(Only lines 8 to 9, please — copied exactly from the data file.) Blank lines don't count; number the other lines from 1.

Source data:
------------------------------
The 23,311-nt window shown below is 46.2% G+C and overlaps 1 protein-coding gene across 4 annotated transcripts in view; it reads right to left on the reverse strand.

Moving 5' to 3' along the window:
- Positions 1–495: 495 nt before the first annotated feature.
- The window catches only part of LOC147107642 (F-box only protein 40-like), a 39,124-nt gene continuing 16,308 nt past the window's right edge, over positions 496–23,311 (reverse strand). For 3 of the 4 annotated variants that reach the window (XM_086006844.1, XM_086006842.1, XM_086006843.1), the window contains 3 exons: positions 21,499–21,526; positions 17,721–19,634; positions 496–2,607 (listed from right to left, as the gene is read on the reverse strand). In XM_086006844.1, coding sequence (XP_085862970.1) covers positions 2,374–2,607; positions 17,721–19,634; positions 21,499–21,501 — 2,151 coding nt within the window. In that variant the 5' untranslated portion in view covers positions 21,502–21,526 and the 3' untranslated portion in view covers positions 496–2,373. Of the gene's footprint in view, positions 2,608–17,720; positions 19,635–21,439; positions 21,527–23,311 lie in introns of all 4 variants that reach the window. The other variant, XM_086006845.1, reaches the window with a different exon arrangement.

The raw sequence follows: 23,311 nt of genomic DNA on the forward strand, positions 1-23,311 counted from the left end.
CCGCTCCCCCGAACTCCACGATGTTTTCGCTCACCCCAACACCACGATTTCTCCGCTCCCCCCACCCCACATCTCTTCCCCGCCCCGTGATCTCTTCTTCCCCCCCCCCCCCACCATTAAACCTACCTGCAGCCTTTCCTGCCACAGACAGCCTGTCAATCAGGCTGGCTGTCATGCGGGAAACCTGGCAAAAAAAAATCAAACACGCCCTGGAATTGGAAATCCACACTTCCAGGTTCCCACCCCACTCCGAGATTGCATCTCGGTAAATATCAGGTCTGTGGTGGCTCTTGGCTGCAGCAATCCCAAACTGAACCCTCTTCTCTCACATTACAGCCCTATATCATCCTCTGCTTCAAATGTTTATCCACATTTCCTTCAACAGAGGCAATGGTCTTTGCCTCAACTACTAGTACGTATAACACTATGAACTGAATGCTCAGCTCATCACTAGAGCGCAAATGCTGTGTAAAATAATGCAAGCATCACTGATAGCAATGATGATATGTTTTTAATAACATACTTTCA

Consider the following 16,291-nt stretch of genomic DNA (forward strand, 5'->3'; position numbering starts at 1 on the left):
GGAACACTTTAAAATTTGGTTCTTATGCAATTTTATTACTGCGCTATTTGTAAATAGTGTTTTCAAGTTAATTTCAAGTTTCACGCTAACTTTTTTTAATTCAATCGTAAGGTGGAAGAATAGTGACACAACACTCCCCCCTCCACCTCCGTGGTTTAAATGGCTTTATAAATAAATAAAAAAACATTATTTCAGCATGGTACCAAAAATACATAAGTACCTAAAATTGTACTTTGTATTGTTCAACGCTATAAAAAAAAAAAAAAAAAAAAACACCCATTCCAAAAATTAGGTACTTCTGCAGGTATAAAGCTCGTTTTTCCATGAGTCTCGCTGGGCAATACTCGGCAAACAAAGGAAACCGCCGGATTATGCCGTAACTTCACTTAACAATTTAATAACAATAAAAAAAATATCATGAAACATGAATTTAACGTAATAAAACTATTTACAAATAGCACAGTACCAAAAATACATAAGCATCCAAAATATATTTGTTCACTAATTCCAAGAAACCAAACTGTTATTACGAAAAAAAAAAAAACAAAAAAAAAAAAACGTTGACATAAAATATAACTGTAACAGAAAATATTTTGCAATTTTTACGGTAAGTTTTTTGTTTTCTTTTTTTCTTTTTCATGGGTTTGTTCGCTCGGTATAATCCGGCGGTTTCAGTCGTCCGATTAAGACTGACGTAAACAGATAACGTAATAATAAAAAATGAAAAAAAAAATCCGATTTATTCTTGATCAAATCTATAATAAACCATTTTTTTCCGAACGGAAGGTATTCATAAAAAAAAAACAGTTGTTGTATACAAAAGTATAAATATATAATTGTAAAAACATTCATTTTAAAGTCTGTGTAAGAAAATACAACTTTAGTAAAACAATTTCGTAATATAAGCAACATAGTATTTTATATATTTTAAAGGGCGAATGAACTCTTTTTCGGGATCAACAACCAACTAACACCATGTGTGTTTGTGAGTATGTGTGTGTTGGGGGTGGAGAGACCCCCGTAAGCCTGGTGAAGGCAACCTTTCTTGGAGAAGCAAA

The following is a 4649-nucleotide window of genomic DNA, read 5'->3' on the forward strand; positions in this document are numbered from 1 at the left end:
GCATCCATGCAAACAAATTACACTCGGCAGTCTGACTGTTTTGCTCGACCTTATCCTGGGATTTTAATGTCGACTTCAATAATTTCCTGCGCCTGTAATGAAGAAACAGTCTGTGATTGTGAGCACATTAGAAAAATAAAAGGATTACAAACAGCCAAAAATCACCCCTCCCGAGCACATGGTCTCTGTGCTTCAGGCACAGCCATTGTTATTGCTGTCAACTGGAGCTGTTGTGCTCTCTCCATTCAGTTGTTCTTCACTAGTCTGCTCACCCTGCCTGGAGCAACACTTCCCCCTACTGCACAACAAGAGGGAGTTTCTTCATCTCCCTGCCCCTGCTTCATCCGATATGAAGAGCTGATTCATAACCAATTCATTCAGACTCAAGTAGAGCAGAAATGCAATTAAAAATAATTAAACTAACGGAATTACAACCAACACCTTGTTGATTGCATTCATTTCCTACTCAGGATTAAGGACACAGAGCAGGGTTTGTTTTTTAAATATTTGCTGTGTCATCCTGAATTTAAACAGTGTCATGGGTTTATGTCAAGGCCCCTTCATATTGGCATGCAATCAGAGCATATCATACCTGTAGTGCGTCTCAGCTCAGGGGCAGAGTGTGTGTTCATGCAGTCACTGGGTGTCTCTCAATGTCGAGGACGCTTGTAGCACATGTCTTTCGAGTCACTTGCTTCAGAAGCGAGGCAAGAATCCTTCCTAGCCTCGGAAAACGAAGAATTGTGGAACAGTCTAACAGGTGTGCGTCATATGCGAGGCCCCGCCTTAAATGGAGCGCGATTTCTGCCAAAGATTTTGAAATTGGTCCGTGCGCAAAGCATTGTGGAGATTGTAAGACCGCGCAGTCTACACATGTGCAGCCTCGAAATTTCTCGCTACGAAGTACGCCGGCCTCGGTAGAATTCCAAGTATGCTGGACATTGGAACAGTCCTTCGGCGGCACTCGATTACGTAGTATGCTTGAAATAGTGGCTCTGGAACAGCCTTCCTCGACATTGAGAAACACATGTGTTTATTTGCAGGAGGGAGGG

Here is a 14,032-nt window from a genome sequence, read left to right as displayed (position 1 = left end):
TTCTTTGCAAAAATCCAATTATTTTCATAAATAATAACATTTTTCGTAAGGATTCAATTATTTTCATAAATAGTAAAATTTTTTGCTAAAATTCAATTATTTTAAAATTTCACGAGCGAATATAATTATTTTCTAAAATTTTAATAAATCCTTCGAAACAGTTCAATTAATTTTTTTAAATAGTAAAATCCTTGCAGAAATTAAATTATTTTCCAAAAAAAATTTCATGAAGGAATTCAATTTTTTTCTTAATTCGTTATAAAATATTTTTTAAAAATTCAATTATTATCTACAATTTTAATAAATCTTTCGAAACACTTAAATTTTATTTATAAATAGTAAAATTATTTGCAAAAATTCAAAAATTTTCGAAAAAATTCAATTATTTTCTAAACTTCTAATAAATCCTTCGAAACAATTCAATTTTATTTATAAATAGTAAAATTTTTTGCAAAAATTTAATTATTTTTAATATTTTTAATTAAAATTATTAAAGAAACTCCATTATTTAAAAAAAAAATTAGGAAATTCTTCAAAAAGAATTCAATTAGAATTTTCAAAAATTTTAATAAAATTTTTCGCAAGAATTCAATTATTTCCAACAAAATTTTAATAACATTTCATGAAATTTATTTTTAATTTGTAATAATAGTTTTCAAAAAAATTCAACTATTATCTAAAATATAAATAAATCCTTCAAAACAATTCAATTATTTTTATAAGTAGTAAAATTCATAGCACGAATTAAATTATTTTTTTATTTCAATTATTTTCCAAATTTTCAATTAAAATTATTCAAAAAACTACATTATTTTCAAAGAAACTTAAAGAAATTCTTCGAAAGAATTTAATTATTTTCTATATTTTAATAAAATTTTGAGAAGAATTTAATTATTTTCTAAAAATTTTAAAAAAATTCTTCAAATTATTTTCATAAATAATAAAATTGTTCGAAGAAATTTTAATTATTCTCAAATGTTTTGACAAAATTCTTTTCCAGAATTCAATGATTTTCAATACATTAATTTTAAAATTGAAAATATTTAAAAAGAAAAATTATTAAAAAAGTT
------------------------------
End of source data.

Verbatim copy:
GGAACACTTTAAAATTTGGTTCTTATGCAATTTTATTACTGCGCTATTTGTAAATAGTGTTTTCAAGTTAATTTCAAGTTTCACGCTAACTTTTTTTAATTCAATCGTAAGGTGGAAGAATAGTGACACAACACTCCCCCCTCCACCTCCGTGGTTTAAATGGCTTTATAAATAAATAAAAAAACATTATTTCAGCATGGTACCAAAAATACATAAGTACCTAAAATTGTACTTTGTATTGTTCAACGCTATAAAAAAAAAAAAAAAAAAAAACACCCATTCCAAAAATTAGGTACTTCTGCAGGTATAAAGCTCGTTTTTCCATGAGTCTCGCTGGGCAATACTCGGCAAACAAAGGAAACCGCCGGATTATGCCGTAACTTCACTTAACAATTTAATAACAATAAAAAAAATATCATGAAACATGAATTTAACGTAATAAAACTATTTACAAATAGCACAGTACCAAAAATACATAAGCATCCAAAATATATTTGTTCACTAATTCCAAGAAACCAAACTGTTATTACGAAAAAAAAAAAAACAAAAAAAAAAAAACGTTGACATAAAATATAACTGTAACAGAAAATATTTTGCAATTTTTACGGTAAGTTTTTTGTTTTCTTTTTTTCTTTTTCATGGGTTTGTTCGCTCGGTATAATCCGGCGGTTTCAGTCGTCCGATTAAGACTGACGTAAACAGATAACGTAATAATAAAAAATGAAAAAAAAAATCCGATTTATTCTTGATCAAATCTATAATAAACCATTTTTTTCCGAACGGAAGGTATTCATAAAAAAAAAACAGTTGTTGTATACAAAAGTATAAATATATAATTGTAAAAACATTCATTTTAAAGTCTGTGTAAGAAAATACAACTTTAGTAAAACAATTTCGTAATATAAGCAACATAGTATTTTATATATTTTAAAGGGCGAATGAACTCTTTTTCGGGATCAACAACCAACTAACACCATGTGTGTTTGTGAGTATGTGTGTGTTGGGGGTGGAGAGACCCCCGTAAGCCTGGTGAAGGCAACCTTTCTTGGAGAAGCAAA

The following is a 4649-nucleotide window of genomic DNA, read 5'->3' on the forward strand; positions in this document are numbered from 1 at the left end: